Right now we are in our infancy stage, much like how we were in our even earlier infancy stage when we used Morphine to treat shock in human beings where we had to chop off limbs to prevent infections from gunshot ruins, but without the morphine the surgery killed in higher amounts, but with morphine we saved lives but we did not know we need to taper the morphine off and prevent healthy people from getting the morphine in the US Civil War and other wars of the 1800s or else we create morphine addicts.

I will stop now and not continue more with science stuff. If you want to read more about this I recommend these two books.

u/Dissectioner · 2 pointsr/neuro
u/Phrenologeist · 1 pointr/Nootropics

Make sure you have your fundamentals down, otherwise the rest will be noise (or worse, appear to be simple),

[Introduction to Neuropsychopharmacology (Iversen, Bloom, & Roth)] (

[Stahl's Essential Psychopharmacology: Neuroscientific Basis and Practical Applications (4e)] (

u/maimonides · 1 pointr/ADHD

Haha dude, I can tell you're taking stimulants. :P

I think you would really enjoy these two books if you don't already reference them:

u/jadenpls · 1 pointr/Drugs
u/ravvydevvy · 1 pointr/medicalschool

Good points /u/westlax34! Geriatric psychopharmacolgy/polypharmacy can be quite daunting indeed! (I found a nice supplementary reference text to echo your thoughts which I'll mention below).

/u/abutali, in addition to /u/tlbtc's suggestion of First Aid for Psychiatry being a notable companion, I personally found for diving real deep into psychopharmacology nuances (e.g. for presentations/curiosity), anything written by Dr. Stephen M. Stahl to be amazing! This is far from being a mandatory must and certainly not worth an out-of-pocket medical student expense whatsoever unless you're entering the field of Psychiatry at some future point (e.g. residency) - if interested, see if you can find/borrow a copy from your medical school library/etc:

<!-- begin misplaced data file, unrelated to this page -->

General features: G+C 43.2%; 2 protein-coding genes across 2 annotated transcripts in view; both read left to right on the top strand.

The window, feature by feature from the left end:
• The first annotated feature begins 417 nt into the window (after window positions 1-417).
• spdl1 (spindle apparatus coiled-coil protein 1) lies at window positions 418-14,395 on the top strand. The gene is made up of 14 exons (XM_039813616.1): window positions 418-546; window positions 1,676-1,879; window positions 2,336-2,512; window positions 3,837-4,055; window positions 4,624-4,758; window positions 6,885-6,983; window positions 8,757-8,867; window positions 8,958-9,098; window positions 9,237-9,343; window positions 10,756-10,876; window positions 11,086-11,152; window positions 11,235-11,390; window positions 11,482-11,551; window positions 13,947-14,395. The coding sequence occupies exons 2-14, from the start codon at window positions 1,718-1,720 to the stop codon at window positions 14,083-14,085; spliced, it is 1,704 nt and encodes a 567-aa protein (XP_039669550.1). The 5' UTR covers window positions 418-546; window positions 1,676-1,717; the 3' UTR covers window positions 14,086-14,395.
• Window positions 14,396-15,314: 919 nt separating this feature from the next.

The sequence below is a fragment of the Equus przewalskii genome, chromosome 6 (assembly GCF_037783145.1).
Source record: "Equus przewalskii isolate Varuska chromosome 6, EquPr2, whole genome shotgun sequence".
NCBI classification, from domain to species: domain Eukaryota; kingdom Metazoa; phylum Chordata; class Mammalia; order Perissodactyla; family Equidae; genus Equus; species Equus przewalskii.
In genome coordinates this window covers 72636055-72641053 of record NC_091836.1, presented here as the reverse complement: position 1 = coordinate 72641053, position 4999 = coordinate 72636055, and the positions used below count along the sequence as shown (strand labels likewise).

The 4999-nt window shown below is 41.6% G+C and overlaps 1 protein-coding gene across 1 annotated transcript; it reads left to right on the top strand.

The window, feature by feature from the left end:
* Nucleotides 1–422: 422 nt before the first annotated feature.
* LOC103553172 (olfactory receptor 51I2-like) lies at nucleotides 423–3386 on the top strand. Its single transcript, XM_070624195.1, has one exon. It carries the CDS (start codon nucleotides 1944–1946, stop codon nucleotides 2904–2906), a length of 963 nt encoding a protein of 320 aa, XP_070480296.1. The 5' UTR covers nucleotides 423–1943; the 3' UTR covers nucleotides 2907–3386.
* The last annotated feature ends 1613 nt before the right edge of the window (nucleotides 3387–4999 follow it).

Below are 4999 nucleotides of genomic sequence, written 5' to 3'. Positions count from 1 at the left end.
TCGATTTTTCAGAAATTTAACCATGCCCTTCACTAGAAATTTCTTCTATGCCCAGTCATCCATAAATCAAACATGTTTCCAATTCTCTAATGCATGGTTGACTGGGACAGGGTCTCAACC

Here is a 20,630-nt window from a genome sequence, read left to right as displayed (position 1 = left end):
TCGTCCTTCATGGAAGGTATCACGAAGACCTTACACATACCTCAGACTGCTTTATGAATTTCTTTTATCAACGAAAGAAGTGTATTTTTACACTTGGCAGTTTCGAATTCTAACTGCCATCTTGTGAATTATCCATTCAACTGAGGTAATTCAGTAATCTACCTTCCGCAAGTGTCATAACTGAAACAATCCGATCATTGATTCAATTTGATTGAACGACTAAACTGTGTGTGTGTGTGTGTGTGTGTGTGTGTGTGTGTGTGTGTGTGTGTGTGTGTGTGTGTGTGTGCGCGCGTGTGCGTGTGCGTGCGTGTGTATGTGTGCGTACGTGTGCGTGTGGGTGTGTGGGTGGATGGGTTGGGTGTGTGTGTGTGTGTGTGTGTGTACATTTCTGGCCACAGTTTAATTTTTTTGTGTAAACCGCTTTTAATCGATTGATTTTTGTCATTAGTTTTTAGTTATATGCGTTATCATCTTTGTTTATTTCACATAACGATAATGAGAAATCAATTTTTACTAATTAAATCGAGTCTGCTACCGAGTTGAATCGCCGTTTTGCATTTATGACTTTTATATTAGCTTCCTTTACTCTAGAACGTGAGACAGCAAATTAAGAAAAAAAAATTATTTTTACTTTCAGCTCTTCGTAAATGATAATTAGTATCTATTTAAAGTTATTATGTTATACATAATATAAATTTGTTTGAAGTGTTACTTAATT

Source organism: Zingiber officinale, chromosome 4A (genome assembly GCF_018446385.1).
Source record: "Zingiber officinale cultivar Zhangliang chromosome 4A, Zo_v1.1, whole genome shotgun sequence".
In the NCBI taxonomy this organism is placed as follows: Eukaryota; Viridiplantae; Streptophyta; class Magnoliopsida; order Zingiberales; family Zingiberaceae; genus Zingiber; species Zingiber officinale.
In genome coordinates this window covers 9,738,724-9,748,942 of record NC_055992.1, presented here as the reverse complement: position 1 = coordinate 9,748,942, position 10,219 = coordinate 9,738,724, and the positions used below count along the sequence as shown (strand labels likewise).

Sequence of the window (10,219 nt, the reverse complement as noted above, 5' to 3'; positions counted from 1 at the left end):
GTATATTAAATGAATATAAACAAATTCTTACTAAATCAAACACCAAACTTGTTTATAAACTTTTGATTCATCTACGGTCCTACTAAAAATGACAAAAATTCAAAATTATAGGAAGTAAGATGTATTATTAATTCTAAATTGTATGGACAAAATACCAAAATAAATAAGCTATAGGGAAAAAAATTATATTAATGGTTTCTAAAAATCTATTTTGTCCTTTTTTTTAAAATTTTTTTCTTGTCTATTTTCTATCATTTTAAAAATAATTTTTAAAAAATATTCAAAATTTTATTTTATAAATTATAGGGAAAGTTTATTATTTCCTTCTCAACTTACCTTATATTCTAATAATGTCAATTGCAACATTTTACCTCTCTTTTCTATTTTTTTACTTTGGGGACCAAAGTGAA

Stahl's Essential Psychopharmacology: Neuroscientific Basis and Practical Applications

u/_Psychopharmacology_ · 1 pointr/AskDrugNerds

Not a TV show, but a book I bought that I really like is Stahl's Essential Psychopharmacology. Not a light read, but very accessible without already being knowledgeable on how drugs work.

u/uniformist · 1 pointr/depressionregimens

I liked Paxil (paroxetine). It is the most potent SSRI. I think I even took it with bupropion for a while. Why did I stop Paxil? I developed flat affect.

Alas, I've never found an SSRI, TCA, atypical, or MAOI that has much effect on dopamine.

Let me direct you at this point over to r/Anhedonia_Recovery to read my comment on this post - Pramipexole (Mirapex) For Anhedonia And Treatment-Resistant Depression: Guidelines, Studies, And Success Stories..

The drugs that have effects on dopamine agonism are pramipexole (Mirapex) and ropinirole (Requip). Of the two, pramipexole looks more promising for depression (and anhedonia). Pramipexole is primarily a D3 agonist, with some D2 and D4 agonism. Pramipexole is primarily a Parkinson's drug; ropinirole is for restless leg syndrome.

Anyhow, I think you may be overthinking things a bit, like the other commenter suggested. It may be that "Drug X" looks great on paper, but if you take it and it makes you nauseous, you won't like it. The clinical experience of your psychiatrist is also important for figuring out the right treatment for you.

Otherwise, get a copy of Stahl's Essential Psychopharmacology: Neuroscientific Basis and Practical Applications 4th Edition by Stephen M. Stahl. I think you'll like it. You can reference some of it online at Stahl Online.